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Rich Food, Poor Girl


Ah, the fun of expermineting with pasta variety...

I never hide my love of Italian food, but for some reason, I was always a bit afraid of making homemade filled pastas – agnolotti or ravioli. Turns out, it’s not hard at all – but I did learn a few things along the way. Let’s not call them mistakes. We’ll call them Newbie tips. Deal?

There are many different recipes for the base pasta, but I get eggs from my Penn Farm CSA (you should too!) and had to catch up on the eggs I had stockpiling in the fridge. So I chose Lidia Bastianich’s “Rich Man’s Golden Pasta,” an egg-based pasta that’s rich and velvety, barely needing a sauce.

Pasta Recipe

9 large egg yolks

2 tablespoons olive oil

2 tablespoons ice water

2 cups all-purpose flour

In a cup or bowl, mix the wet ingredients well and set aside.

In a large bowl, sift the two cups of flour. With a fork, slowly mix the wet ingredients into the flour until there’s no more flour visible.

Turn the dough out onto a cutting board or flat surface with just about 1/4-1/2 teaspoon of flour on the surface. Any more flour and the dough will get too dry.

Knead the flour over itself, over and over, until it becomes smooth and slightly shiny on the outside.

Cover the dough with plastic wrap and let it rest for 30-60 minutes.

I used a pasta machine to roll it out, but you can just as easily use a rolling pin. You can skip the gym that day if you do.

Divide the dough into 4 equal parts, and work on one part at a time, leaving the rest in plastic.

* Newbie tip #1: don’t roll out all four pieces at once, even though it seems more efficient to do so. The dough will dry out, making it much harder to work with. You should roll it out enough so that you can read the newspaper through it. With a pasta maker, you’ll roll it out twice at the thickest setting, then go two sizes smaller and roll it twice, and then two more times at two lower settings. The more you roll it through, the more elastic it becomes. Newbie tip #2: I didn’t go thin enough the first time. Still tasty, but heavier than you want it.

Now for the shapes. If this is your first time making pasta, you can simply cut it in strips with a pizza cutter and toss with a little flour if you want to freeze or you’re ready to cook. An easy way to do that is to roll the sheet into a tube and cut (see picture). It’s delicious as it with your favorite sauce, or with some butter and sage, or just olive oil, some Italian seasoning and grated Parmesan.

I was in an experimenting mood (and had no ravioli cutters) so I tried a few different things.

There are also a million different fillings if you want to do agnolotti. Since I still had an over abundance of eggs, that’s what I chose. My favorite filling is simply an egg yolk. You cook the pasta for 3-3 ½ minutes, which is also the perfect amount of time to warm the yolk. The butter and sage go exceptionally well with this. Pair it with some lightly dressed arugula and a crisp white burgundy or the White Pinot Noir that Ricky has over at Buyrite Liquors, and you’re all set.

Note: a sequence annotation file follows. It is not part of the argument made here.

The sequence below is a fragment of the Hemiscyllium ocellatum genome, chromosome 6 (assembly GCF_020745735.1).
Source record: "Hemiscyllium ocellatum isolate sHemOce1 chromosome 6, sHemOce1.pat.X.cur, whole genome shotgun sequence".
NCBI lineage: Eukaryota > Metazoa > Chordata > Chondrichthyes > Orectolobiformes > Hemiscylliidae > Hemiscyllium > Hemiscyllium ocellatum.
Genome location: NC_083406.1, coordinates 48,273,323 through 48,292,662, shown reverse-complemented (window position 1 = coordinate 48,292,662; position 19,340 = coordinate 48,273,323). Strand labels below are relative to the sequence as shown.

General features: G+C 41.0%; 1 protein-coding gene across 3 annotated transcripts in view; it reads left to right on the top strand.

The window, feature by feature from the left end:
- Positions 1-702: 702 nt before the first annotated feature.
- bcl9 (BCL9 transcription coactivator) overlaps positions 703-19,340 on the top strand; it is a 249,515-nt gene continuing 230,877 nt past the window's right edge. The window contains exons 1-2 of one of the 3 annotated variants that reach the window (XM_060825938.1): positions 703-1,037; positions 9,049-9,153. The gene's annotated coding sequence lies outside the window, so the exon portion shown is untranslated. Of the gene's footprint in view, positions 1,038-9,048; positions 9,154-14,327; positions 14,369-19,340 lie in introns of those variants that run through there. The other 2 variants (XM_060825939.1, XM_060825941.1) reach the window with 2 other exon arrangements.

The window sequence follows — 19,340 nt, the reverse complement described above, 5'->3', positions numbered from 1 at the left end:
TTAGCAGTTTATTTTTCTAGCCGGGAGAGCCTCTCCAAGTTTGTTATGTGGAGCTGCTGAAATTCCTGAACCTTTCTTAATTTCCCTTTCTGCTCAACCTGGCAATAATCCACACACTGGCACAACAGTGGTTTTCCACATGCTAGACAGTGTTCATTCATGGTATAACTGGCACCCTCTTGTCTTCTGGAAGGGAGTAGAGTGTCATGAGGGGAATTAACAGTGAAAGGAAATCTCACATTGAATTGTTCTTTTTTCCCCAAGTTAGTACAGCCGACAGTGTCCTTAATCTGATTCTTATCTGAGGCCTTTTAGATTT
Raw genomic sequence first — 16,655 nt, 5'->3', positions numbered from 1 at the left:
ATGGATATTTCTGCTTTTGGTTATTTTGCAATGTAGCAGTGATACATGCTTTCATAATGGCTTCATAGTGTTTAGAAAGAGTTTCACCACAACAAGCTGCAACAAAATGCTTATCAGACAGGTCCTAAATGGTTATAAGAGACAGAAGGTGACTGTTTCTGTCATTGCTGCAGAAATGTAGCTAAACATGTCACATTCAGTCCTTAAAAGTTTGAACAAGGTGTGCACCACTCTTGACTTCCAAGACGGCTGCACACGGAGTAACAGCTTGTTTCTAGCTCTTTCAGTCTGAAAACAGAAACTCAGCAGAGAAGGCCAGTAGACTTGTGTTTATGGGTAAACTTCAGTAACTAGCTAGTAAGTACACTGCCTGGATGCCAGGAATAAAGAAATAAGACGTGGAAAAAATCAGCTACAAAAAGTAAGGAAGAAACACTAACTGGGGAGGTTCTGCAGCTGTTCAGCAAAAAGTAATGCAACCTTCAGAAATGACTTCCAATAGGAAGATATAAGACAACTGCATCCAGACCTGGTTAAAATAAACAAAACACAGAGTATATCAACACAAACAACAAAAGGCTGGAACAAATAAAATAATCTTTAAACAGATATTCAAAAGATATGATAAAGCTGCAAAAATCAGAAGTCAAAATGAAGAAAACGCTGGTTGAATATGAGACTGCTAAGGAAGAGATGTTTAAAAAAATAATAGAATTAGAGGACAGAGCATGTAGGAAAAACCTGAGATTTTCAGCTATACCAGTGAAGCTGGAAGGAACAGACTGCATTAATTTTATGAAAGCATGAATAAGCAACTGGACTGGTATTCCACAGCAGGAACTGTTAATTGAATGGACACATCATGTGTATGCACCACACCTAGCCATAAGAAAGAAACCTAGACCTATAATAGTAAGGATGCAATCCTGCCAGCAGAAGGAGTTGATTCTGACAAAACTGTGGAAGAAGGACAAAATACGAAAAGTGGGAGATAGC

For the rest of the filled pasta, I used this filling – it’s very similar to the dumplings I make for Italian wedding soup.

6 eggs

Roughly 6 ounces of finely grated Parmesan (not shredded or shaved) You can used half crumbled fresh mozzarella if you like.

Italian seasoning

Salt

Beat the eggs and seasoning well. Add the cheese a little at a time until it becomes like a sticky dough, wet but not runny.

For flat, square agnolotti, lay out your just rolled quarter of the dough. Cut the ragged edges off to make it easy to shape the pockets. I cut the scraps into strips and saved it for later. Place some filling at equal intervals on the sheet of dough. Fold one side over the over, but don’t seal yet. Using your fingers, press the air out of the dough in between each dollop of filling. Seal the long side, then make your cuts to separate the individual ravioli. Pick each up, pressing the edges between your fingers to make sure it’s completely sealed. Set aside on a towel or on a little flour while you prepare the others.

My favorite shape, however, was the “Big hats,” the Capelli Grande – they’re fun to make and you get as much pasta as filling in each bite, which I like.

With your just rolled sheet laid out in front of you, cut the pasta into 2 ½ - 3 inch squares (remembering to keep the scraps for later). Place about two teaspoons of filling in the center of each square. Newbie Tip #3: Don’t overfill the pasta – it will come apart in the pot and ruin the shapes. Trust me.

Pull the diagonal two corners together, then the other two, squeezing the top together in a slight point.

Bring a large pot of salted water to a rolling boil. Drop up to 10 pieces in at a time, stirring gently to keep them apart. As soon as the pot comes back to a rolling boil, cook the pasta for 3 to 3 ½ minutes. Dress as you see fit.

Newbie Tip #4: Before you bring everyone to the table to eat, sit down, pour a glass of wine and be very, very proud.

(I had so much fun making this pasta, I know I’ll be experimenting on many more - especially since I ordered a bunch of ravioli tools - apologies in advance - Terry)

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